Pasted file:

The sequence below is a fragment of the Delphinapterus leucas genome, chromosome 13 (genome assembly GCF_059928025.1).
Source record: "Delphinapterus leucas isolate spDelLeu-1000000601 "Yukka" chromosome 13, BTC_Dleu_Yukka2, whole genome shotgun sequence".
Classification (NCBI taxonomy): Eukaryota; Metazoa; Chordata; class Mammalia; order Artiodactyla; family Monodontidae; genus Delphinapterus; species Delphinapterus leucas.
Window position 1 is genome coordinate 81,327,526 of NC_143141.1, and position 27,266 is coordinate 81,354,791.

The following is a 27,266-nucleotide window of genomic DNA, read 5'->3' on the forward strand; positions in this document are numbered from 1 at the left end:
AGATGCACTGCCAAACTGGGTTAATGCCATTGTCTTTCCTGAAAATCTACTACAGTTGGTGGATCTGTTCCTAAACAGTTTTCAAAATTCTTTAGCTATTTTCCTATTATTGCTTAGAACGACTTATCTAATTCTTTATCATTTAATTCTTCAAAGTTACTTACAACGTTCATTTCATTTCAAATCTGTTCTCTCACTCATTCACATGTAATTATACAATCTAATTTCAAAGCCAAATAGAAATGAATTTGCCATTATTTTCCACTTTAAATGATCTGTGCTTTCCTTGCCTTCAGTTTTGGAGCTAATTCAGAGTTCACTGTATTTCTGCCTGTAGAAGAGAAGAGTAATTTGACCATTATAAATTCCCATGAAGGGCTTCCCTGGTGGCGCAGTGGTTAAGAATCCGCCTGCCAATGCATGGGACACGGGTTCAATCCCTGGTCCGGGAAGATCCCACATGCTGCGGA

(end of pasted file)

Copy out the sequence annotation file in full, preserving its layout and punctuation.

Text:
The sequence below is a fragment of the Delphinapterus leucas genome, chromosome 13 (genome assembly GCF_059928025.1).
Source record: "Delphinapterus leucas isolate spDelLeu-1000000601 "Yukka" chromosome 13, BTC_Dleu_Yukka2, whole genome shotgun sequence".
Classification (NCBI taxonomy): Eukaryota; Metazoa; Chordata; class Mammalia; order Artiodactyla; family Monodontidae; genus Delphinapterus; species Delphinapterus leucas.
Window position 1 is genome coordinate 81,327,526 of NC_143141.1, and position 27,266 is coordinate 81,354,791.

The following is a 27,266-nucleotide window of genomic DNA, read 5'->3' on the forward strand; positions in this document are numbered from 1 at the left end:
AGATGCACTGCCAAACTGGGTTAATGCCATTGTCTTTCCTGAAAATCTACTACAGTTGGTGGATCTGTTCCTAAACAGTTTTCAAAATTCTTTAGCTATTTTCCTATTATTGCTTAGAACGACTTATCTAATTCTTTATCATTTAATTCTTCAAAGTTACTTACAACGTTCATTTCATTTCAAATCTGTTCTCTCACTCATTCACATGTAATTATACAATCTAATTTCAAAGCCAAATAGAAATGAATTTGCCATTATTTTCCACTTTAAATGATCTGTGCTTTCCTTGCCTTCAGTTTTGGAGCTAATTCAGAGTTCACTGTATTTCTGCCTGTAGAAGAGAAGAGTAATTTGACCATTATAAATTCCCATGAAGGGCTTCCCTGGTGGCGCAGTGGTTAAGAATCCGCCTGCCAATGCATGGGACACGGGTTCAATCCCTGGTCCGGGAAGATCCCACATGCTGCGGA